Israel hails ‘clear message’ as EU expands sanctions against Iran

Move will seek to curtail exports of European-made components used in the production of UAVs, drones and ballistic missiles; bloc stops short of listing IRGC as a terror group

An Iranian military truck carries an Arash drone past President Ebrahim Raisi (L) and army officers during a military parade as part of a ceremony marking the country's annual army day in Tehran on April 17, 2024. (ATTA KENARE / AFP)
An Iranian military truck carries an Arash drone past President Ebrahim Raisi (L) and army officers during a military parade as part of a ceremony marking the country's annual army day in Tehran on April 17, 2024. (ATTA KENARE / AFP)

EU foreign ministers agreed in principle on Monday to expand sanctions on Iran following Tehran’s missile and drone attack on Israel, the bloc’s foreign policy chief Josep Borrell said. Israel hailed the step as a “clear message” to Tehran.

The sanctions will be aimed at curtailing exports of EU-made components used in the production of UAVs, drones and ballistic missiles employed by Iran.

The European Union already has multiple sanctions programs against Iran, for the proliferation of weapons of mass destruction, human rights abuses and supplying drones to Russia.

But several EU countries had called for widening the drone-related sanctions regime to cover missiles and transfers to proxy forces.

“We have reached a political agreement in order to enlarge and expand the existing drone (sanctions) regime in order to cover missiles and their potential … transfer to Russia,” Borrell told reporters after a meeting of EU foreign ministers in Luxembourg.

The sanctions would also be expanded beyond Russia to cover drone and missile deliveries not only to Russia but also to proxies in the region, he said.

High Representative of the European Union for Foreign Affairs and Security Policy Josep Borrell speaks during a press conference in Brussels, on April 8, 2024. (Kenzo Tribouillard/AFP)

The sanctions will also address target Iran’s proxies by expanding the restrictions to the “whole region of the Middle East and the Red Sea,” Borrell said.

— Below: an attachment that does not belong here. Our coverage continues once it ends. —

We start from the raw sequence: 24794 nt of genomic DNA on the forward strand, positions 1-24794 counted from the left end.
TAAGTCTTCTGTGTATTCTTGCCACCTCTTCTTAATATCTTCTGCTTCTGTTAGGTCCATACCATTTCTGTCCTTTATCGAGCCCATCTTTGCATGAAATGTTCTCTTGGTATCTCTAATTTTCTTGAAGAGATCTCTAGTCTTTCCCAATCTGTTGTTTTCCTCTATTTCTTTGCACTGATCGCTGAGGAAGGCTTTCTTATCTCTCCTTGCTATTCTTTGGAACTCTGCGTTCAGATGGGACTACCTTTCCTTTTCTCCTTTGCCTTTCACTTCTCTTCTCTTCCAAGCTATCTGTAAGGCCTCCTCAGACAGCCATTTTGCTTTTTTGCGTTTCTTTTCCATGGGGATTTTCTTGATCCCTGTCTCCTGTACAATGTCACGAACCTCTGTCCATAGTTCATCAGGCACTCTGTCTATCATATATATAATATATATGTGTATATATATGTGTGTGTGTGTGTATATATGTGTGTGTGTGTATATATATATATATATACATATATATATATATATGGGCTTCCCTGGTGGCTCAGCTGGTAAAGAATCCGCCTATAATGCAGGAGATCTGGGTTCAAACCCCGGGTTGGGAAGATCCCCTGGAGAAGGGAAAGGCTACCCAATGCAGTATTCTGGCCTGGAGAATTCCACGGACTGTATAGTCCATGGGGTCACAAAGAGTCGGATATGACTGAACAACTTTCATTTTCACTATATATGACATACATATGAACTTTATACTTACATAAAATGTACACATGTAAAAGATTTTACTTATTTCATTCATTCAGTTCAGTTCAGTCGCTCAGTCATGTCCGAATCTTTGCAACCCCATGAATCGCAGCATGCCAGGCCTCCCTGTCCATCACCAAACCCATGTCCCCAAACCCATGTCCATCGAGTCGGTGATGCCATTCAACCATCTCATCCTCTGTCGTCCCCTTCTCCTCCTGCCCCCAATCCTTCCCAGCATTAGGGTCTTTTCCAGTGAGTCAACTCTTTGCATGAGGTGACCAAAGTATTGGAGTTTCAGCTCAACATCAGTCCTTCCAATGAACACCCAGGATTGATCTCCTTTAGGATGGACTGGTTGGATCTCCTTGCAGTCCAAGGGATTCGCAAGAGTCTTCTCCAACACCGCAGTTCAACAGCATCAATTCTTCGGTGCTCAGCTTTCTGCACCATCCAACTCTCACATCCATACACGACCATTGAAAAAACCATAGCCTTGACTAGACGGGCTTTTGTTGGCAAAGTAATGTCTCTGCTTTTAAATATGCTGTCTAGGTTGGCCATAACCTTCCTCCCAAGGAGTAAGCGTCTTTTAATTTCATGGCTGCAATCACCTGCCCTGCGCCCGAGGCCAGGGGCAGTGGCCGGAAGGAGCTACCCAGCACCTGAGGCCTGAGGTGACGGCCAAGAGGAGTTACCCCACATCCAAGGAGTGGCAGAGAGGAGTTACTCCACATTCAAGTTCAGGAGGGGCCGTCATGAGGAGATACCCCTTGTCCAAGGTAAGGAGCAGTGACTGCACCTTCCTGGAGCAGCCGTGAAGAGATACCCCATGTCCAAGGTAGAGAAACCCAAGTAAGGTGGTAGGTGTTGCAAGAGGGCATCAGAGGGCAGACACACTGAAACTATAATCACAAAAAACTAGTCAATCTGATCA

More work will need to follow to approve a legal framework before the expansion of the sanctions can take effect.

EU ministers stopped short of listing Iran’s Islamic Revolutionary Guard Corps as a terrorist organization. The US took the step during the Trump administration, and Israel has been pushing Brussels to follow suit.

Such a designation by the EU would first require a judicial decision by a body in one of the 27 member states, which could then be used as the legal basis for such a move to be taken by the entire bloc.

Foreign Minister Israel Katz called the announcement “a dramatic decision that sends a clear message to Khamenei, to Iran and its proxies: you cannot continue to undermine regional stability and peace.

Katz also tweeted in Farsi that “this is what a diplomatic defeat looks like — and it’s only the beginning.”

An Iranian drone is seen shortly before being shot down by an Israeli Air Force fighter jet, April 14, 2024. (Israel Defense Forces)

Borrell’s announcement came less than a week after the US announced a series of sweeping sanctions targeting leaders and entities tied to the IRGC, Iran’s defense ministry and its missile and drone program following Tehran’s April 13 missile and drone attack against Israel.

The United Kingdom is concurrently imposing sanctions targeting several Iranian military organizations, individuals and entities involved in Iran’s UAV and ballistic missile industries, the Treasury Department added.

Iran launched more than 300 missiles, drones and rockets at Israel on April 13, in retaliation for an alleged Israeli strike on April 1 on a site in Damascus that Iran said was a consular building, which killed two Islamic Revolutionary Guard Corps generals and several other officers.

Israel and its allies shot down the vast majority of the drones and missiles and the attack caused only one injury, but concerns about a potential Israeli reprisal nevertheless stoked fears of all-out regional war.

Israel reportedly responded with a strike of its own targeting military facilities near in Iran’s Isfahan.

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